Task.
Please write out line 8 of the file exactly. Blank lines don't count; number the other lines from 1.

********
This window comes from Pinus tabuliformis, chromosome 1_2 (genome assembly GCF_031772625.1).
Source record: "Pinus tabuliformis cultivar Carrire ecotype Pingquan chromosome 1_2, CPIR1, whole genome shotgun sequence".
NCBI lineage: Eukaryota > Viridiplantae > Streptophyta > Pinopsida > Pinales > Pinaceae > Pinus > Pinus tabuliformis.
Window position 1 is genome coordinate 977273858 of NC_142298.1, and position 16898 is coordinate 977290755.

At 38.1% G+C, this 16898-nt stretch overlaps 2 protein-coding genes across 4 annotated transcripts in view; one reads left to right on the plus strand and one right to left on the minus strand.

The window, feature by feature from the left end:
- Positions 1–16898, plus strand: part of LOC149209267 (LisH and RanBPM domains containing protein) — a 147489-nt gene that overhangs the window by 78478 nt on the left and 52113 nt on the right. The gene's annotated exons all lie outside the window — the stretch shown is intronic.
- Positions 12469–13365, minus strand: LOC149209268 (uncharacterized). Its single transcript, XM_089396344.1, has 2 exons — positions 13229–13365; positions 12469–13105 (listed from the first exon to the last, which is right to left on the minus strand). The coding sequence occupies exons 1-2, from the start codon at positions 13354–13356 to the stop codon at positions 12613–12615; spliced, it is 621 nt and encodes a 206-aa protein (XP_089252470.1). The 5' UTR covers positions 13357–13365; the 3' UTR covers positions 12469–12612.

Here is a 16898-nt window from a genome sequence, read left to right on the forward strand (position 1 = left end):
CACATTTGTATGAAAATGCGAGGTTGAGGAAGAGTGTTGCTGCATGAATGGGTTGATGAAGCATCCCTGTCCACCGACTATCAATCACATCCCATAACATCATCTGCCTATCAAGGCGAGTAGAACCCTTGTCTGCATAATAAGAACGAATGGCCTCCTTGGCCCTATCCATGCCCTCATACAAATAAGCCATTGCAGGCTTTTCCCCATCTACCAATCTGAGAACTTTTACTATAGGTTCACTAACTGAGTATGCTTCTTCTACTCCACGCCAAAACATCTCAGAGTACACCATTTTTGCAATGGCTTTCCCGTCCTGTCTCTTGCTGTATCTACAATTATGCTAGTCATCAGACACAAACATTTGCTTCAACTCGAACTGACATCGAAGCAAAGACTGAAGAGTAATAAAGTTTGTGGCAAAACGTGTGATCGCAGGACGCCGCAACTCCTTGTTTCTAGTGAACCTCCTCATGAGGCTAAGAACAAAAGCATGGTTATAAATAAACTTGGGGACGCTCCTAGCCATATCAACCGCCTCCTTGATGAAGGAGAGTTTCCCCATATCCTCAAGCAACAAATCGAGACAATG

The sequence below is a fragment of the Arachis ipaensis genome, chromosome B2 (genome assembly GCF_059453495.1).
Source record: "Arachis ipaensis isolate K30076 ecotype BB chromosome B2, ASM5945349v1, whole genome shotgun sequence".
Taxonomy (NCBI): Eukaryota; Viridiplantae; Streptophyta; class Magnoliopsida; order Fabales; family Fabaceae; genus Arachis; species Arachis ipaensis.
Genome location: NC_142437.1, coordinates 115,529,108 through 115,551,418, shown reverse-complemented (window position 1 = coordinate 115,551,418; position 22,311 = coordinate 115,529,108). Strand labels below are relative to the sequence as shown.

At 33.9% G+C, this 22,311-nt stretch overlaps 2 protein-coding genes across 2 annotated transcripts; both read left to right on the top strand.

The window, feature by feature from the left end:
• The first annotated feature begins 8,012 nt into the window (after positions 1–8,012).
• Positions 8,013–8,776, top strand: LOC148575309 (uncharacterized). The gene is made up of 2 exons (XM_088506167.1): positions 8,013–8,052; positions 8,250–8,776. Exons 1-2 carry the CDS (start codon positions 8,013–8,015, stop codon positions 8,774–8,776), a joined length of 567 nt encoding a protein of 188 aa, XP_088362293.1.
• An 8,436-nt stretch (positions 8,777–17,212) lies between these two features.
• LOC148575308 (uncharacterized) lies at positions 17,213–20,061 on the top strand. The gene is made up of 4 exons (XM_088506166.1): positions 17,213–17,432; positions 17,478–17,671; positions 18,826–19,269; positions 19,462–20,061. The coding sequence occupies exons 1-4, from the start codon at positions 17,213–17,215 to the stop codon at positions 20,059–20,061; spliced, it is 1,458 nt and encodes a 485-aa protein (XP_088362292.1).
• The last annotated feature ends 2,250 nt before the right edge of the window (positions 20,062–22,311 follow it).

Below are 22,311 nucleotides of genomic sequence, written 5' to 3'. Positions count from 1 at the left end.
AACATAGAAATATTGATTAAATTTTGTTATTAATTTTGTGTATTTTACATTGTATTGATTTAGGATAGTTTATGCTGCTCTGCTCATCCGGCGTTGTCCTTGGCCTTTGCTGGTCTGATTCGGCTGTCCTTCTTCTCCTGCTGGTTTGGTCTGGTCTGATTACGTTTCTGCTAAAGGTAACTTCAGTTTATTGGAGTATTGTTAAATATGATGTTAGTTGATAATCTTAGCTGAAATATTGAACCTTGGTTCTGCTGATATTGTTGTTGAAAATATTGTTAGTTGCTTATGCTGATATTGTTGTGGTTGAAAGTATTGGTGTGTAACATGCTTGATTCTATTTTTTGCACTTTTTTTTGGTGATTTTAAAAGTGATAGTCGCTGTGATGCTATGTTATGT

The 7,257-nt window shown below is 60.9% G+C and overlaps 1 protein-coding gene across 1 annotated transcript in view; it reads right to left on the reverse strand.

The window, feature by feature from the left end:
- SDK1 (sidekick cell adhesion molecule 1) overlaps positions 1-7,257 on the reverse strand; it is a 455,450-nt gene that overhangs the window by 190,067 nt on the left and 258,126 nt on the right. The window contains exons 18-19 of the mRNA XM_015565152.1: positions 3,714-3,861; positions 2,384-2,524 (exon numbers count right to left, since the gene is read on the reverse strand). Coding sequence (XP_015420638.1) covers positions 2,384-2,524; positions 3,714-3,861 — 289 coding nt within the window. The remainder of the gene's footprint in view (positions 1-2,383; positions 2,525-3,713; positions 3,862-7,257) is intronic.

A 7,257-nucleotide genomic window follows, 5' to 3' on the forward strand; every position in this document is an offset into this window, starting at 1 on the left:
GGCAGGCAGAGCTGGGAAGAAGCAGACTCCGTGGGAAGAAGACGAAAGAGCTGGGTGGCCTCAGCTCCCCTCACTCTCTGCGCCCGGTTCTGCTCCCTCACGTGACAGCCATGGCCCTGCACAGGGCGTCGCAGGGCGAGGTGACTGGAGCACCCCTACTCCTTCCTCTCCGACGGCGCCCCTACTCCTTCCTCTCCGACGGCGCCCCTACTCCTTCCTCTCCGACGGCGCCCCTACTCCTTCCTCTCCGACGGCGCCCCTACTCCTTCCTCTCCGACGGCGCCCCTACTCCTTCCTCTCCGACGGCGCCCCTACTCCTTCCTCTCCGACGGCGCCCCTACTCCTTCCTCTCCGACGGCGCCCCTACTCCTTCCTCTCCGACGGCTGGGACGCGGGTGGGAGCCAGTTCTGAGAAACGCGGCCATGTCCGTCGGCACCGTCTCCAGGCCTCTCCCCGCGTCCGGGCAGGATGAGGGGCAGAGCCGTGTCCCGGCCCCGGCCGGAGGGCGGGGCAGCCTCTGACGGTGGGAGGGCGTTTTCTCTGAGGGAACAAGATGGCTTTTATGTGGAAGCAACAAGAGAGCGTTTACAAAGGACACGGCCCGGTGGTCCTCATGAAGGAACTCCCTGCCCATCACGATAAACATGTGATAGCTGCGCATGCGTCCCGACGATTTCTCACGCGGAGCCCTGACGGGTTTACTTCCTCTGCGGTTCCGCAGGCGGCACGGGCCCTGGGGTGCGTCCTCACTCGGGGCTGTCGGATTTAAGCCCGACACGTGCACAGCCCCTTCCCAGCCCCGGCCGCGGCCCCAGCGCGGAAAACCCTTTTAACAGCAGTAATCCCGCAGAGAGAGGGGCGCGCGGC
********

- Positions 12469–13365, minus strand: LOC149209268 (uncharacterized). Its single transcript, XM_089396344.1, has 2 exons — positions 13229–13365; positions 12469–13105 (listed from the first exon to the last, which is right to left on the minus strand). The coding sequence occupies exons 1-2, from the start codon at positions 13354–13356 to the stop codon at positions 12613–12615; spliced, it is 621 nt and encodes a 206-aa protein (XP_089252470.1). The 5' UTR covers positions 13357–13365; the 3' UTR covers positions 12469–12612.